Woodworker exhibits her furniture, art

NEIGHBORS

August 26, 1998|By Kathy Curtis | Kathy Curtis,SPECIAL TO THE SUN

WITH A BOX OF tree branches and a fanciful chair named Emily behind her, Elizabeth Shaw helped children try her tenon cutter last week at the Howard County Fair. Shaw, who represented Howard County Woodworkers Guild, was demonstrating how she makes her rustic furniture.

The Hickory Ridge resident is a newcomer to woodworking. Her work with wood started with a dream.

After studying art in college, Shaw worked in a hobby store at The Mall in Columbia.

One night she dreamed about a wooden folding screen, decorated with copper panels and handmade paper.

"It was very specific and very clear," she said. She woke up, sketched the design, and went back to sleep.

Shaw had never worked with wood before. She had no tools or expertise and, living in a condominium in Harper's Choice, she also had no space to work.

But she began trying to re-create the screen, working on all the parts except the wood.

Years passed. She had a baby, became a day care provider, then went back to work designing T-shirt decorations for sportswear companies. One company laid her off when it downsized. Her next employer moved to New York.

With her career faltering, Shaw re-evaluated her life and decided to follow her dream -- literally.

A friend told her about the wood shop at Florence Bain Senior Center used by Howard County Woodworkers Guild.

Shaw went there and, despite initially cool reactions from the predominantly male members, found not only the tools she needed, but also a wealth of expertise.

"I fell in love with the wood shop and with the process," she said. "Now I'm hooked."

Two years ago she joined the guild. "It has been the best experience," she said. "You couldn't ask for a nicer group of people anywhere. They love what they're doing. And they're more than happy to explain how they did a project."

Shaw is trying to establish her own woodworking business and focusing on what she describes as "rustic" furniture.

"I'm a great believer in recycling," she said. She scavenges tree branches from construction sites, neighbors' prunings and the county landfill.

She strips the bark off some branches, but leaves others in their natural state.

She also retains some of the curves of the original branches, although she said she "works very hard at trying to make my pieces not only functional, but comfortable."

She added, "Because I haven't been making this kind of furniture for a long time, each piece is a surprise."

Among Shaw's pieces are several children's chairs.

She strips the bark from the wood and spray paints the frames in bright colors.

Then she adds upholstered seats in a contrasting color or print.

Shaw names each chair for a child she has known.

After demonstrating her work at a festival last spring, Shaw received several orders from parents for chairs to be named after their children.

Eight of Shaw's pieces, including the wooden screen, will be included in an exhibit next month at Meredith Gallery in Baltimore.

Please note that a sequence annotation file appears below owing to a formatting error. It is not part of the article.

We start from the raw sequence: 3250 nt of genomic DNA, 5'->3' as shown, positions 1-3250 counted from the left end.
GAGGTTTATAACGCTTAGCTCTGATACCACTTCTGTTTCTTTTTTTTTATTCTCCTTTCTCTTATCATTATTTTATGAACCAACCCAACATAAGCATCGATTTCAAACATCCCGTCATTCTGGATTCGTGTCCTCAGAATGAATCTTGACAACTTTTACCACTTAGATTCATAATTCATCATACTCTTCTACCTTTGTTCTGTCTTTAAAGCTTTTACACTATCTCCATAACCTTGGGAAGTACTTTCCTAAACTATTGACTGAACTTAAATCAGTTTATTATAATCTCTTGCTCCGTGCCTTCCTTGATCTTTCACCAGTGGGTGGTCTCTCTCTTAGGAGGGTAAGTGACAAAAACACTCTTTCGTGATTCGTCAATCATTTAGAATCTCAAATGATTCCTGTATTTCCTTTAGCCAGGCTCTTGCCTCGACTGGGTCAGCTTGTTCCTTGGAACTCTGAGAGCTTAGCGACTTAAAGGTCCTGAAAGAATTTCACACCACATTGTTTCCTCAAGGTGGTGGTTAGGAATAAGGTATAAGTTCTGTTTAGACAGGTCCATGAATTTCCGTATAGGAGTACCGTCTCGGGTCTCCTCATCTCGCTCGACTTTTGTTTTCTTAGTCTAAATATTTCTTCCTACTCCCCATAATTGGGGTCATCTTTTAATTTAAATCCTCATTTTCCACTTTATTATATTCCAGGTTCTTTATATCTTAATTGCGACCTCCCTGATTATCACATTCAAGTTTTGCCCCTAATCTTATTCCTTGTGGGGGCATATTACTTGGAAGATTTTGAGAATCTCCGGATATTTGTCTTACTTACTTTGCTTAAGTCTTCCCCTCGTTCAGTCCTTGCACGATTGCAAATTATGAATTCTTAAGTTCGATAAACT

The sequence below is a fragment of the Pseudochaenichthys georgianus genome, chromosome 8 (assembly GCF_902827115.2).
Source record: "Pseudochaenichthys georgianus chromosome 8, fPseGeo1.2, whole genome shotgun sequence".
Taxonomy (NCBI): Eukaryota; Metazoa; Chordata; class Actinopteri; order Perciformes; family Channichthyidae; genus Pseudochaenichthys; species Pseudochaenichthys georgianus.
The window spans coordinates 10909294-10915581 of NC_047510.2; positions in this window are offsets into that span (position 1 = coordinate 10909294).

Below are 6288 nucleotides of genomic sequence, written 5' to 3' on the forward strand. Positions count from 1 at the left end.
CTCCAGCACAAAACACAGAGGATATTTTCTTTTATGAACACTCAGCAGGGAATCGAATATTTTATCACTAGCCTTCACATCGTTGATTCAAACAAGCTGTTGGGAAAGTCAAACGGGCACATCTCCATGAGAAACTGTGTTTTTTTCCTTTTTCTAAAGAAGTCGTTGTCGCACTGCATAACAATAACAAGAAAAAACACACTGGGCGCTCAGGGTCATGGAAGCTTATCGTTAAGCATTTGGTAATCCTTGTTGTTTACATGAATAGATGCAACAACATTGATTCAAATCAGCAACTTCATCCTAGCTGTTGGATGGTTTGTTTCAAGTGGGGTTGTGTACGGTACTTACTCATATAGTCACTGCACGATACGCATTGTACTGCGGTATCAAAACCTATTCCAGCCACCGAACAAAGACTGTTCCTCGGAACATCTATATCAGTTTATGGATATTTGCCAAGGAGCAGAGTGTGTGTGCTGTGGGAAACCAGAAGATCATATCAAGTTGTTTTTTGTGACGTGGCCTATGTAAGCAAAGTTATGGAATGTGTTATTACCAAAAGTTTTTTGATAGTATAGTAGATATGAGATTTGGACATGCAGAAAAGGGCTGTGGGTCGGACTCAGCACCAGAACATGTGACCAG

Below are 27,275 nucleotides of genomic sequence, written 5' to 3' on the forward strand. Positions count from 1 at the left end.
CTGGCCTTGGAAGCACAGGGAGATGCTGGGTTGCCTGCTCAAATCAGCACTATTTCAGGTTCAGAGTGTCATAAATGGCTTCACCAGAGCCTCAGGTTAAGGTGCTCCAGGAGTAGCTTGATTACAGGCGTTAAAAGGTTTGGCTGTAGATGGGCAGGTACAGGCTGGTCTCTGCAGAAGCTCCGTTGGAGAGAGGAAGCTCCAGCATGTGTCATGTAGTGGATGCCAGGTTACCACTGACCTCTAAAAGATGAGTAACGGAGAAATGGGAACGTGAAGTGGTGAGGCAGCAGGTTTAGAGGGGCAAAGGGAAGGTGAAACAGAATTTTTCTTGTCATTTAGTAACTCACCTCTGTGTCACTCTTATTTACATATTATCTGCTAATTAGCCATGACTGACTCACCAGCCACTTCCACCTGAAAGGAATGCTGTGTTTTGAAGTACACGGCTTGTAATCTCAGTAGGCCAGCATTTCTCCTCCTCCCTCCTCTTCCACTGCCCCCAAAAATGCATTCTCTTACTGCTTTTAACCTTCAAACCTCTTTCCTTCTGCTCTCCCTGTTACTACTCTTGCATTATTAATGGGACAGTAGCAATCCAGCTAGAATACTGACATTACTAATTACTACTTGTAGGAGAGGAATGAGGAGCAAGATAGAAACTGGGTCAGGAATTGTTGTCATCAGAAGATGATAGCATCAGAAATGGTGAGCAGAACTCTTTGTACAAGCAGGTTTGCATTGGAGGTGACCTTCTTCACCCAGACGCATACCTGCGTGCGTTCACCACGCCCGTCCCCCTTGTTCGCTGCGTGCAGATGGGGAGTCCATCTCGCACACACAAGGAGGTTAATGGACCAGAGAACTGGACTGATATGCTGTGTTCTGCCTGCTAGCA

Titled "Made in Maryland 98," the show will include art furniture by 10 regional artists.

The exhibit will open with a reception from 5 p.m. to 7: 30 p.m. Sept. 3 and continue through Oct. 31.

The gallery is at 805 N. Charles St.

Gallery information: 410-837-3575.

Volunteers honored

Anne Bradley of Pheasant Ridge was among several residents honored for volunteer service to the community during the River Hill birthday bash Sunday at the village pool. The event, which marked the village's seventh birthday, also included an ice cream social.

Bradley was the first chair of the village's Resident Architectural Committee, which was formed in 1993. She served in that capacity until April.

A community service award plaque was inscribed with her name and will be hung in the River Hill community center, which is expected to open next summer in River Hill Village Center. Ground will be broken for the building in November.

Volunteer appreciation awards were given to residents who served on the Resident Architectural Committee last year: Jim Chaisson, Tina Cohen, Steve Collen, Erica Conlon, Tim Dahle, Ali Haghani, Karen Kurzawa, Kathy Plumley, Mohammad Saleem and Rob Warthen.

Bradley and Steven Sass were recognized as the committee members charged with granting final approval for projects.

River Hill residents Kayle Simon, Kevin Wilson and Myra Dahle were honored for their service on the village board. The three retired from the board in April.

Watercolors on display

Running Brook artist Ann Schluederberg has departed from her traditional watercolor style in paintings being shown at the Artists' Gallery.

Her exhibit, titled "Air Born," opened Monday and will continue through Sept. 25 at the gallery, 10227 Wincopin Circle.

While vacationing in Florida last winter, Schluederberg returned NTC to one of her favorite spots to find it changed by flooding. In bayous normally covered with algae, she found "spectacular" scenes of dark water reflecting trees decorated with Spanish moss and pink flowers. Three paintings of these scenes are included in the show.

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